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An information hub encouraging young women to get involved in the industry will feature at the Australian National Field Days exhibition near Orange this week.
Driven by the NSW Minerals Council, the hub is part of an industry-wide push to increase the number of underrepresented workers in the industry.
While female employment in mining is steadily on the rise, the industry remains a male-dominated field.
In a statement NSW Minerals Council CEO Sue-Ern Tan said jobs in the mining industry were financially rewarding.
“Miners are the highest paid workers in NSW and starting salaries are amongst the highest of all graduate positions,” she said.
She said she was keen to push for a higher rate of female participation in the industry.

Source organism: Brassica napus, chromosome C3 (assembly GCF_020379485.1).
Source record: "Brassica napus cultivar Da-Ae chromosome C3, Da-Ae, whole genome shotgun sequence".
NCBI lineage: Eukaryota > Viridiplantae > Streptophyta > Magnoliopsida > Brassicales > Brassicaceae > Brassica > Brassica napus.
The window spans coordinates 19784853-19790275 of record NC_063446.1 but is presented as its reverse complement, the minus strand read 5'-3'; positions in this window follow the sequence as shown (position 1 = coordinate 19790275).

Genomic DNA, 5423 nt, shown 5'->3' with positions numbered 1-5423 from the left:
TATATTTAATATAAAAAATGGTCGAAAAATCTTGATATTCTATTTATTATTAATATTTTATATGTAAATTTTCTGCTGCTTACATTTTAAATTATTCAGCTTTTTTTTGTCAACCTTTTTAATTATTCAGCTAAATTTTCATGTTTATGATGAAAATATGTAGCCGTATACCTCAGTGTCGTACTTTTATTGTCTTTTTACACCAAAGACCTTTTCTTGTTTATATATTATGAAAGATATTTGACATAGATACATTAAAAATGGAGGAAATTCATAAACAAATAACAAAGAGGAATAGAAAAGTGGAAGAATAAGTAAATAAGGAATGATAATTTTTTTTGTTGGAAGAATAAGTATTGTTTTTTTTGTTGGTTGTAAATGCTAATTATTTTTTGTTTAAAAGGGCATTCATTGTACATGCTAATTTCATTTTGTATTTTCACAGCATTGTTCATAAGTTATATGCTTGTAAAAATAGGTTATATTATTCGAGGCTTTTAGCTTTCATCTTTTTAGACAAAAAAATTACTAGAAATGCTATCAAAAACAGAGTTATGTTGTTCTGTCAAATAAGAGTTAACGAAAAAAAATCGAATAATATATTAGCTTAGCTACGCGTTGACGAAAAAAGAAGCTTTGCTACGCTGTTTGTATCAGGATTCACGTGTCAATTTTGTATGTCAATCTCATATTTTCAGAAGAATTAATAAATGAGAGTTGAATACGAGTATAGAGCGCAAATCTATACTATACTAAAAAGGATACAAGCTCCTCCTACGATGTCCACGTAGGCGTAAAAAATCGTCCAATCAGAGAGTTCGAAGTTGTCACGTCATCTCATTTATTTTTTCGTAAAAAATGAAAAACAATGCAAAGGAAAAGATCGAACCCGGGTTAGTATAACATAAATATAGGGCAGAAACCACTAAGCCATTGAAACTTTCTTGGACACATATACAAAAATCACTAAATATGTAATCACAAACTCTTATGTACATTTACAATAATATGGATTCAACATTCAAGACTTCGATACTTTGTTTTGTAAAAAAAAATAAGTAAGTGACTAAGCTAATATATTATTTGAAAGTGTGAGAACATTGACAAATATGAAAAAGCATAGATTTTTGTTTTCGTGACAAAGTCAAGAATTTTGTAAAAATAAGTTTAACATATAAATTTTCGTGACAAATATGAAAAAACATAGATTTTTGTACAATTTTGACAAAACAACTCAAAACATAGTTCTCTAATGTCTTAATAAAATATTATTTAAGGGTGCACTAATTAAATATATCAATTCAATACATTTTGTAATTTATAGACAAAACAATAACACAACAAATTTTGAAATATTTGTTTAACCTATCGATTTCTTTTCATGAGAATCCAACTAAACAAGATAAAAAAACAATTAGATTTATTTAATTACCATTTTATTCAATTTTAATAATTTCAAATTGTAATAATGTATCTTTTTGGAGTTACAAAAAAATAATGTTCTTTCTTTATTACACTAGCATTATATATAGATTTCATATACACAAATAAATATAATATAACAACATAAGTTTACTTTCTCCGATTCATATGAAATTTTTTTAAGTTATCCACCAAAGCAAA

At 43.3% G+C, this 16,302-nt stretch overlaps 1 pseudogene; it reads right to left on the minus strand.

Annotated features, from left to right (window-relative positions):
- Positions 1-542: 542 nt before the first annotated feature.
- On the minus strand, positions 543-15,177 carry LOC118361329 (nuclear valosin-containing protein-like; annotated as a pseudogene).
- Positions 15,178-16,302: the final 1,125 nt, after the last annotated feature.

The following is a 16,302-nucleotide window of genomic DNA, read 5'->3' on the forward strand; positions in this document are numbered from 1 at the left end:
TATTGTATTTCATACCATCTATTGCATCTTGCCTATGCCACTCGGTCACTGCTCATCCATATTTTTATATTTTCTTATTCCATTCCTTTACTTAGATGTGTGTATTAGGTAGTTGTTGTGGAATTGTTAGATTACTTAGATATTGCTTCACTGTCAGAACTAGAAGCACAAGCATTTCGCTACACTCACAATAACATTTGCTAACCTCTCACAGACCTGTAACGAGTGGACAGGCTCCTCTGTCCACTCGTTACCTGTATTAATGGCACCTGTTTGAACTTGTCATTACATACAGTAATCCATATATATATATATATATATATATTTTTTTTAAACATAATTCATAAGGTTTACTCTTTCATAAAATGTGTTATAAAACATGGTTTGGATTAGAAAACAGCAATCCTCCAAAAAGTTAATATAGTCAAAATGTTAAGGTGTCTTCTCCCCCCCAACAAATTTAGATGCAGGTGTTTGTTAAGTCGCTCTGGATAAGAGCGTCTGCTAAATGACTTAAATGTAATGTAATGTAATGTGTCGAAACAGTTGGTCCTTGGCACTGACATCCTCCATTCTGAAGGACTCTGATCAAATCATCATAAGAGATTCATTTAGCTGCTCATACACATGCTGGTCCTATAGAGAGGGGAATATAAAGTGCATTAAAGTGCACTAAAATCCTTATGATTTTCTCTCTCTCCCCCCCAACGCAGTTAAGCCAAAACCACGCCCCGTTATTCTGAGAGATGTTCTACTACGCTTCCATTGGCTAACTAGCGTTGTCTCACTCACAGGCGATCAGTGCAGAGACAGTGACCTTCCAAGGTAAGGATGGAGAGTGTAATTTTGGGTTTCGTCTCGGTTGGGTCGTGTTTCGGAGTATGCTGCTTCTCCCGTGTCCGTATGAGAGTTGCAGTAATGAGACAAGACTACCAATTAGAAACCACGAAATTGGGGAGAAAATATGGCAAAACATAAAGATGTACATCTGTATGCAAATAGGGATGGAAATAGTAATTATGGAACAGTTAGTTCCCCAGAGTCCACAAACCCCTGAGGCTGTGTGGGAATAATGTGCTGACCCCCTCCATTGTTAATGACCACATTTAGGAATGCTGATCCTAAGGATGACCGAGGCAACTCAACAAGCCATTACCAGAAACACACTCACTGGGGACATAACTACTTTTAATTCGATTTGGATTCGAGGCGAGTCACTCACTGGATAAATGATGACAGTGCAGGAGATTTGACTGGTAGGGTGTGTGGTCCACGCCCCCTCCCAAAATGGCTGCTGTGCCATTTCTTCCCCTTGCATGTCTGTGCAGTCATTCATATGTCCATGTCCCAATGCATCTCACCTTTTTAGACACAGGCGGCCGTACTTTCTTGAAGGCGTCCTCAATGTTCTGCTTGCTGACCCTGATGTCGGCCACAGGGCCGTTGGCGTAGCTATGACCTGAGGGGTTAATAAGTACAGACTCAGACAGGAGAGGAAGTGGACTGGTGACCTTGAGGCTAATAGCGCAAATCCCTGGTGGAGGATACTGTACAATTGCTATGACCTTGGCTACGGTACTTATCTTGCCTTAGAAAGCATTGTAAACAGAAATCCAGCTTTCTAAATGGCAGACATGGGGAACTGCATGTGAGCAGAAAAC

“As a professional woman representing the NSW mining sector, I am personally keen to see more women taking on the challenge of what have been considered ‘non-traditional’ roles.”
Increasing the participation of female workers has been widely acknowledged by resource companies and bodies as an imperative to solving the skills shortage problem.
Drake International national audit manager Lyndall Patterson told Australian Mining more needed to be done to financially support young people entering the mining industry.
“Apprentices are not paid enough during their training, so there is little incentive for young people to enter into them, especially when unskilled mine positions offer so much,” she said.
Earlier this month the WA Government urged apprentices to stick with their training after new figures indicated four out of ten were dropping out.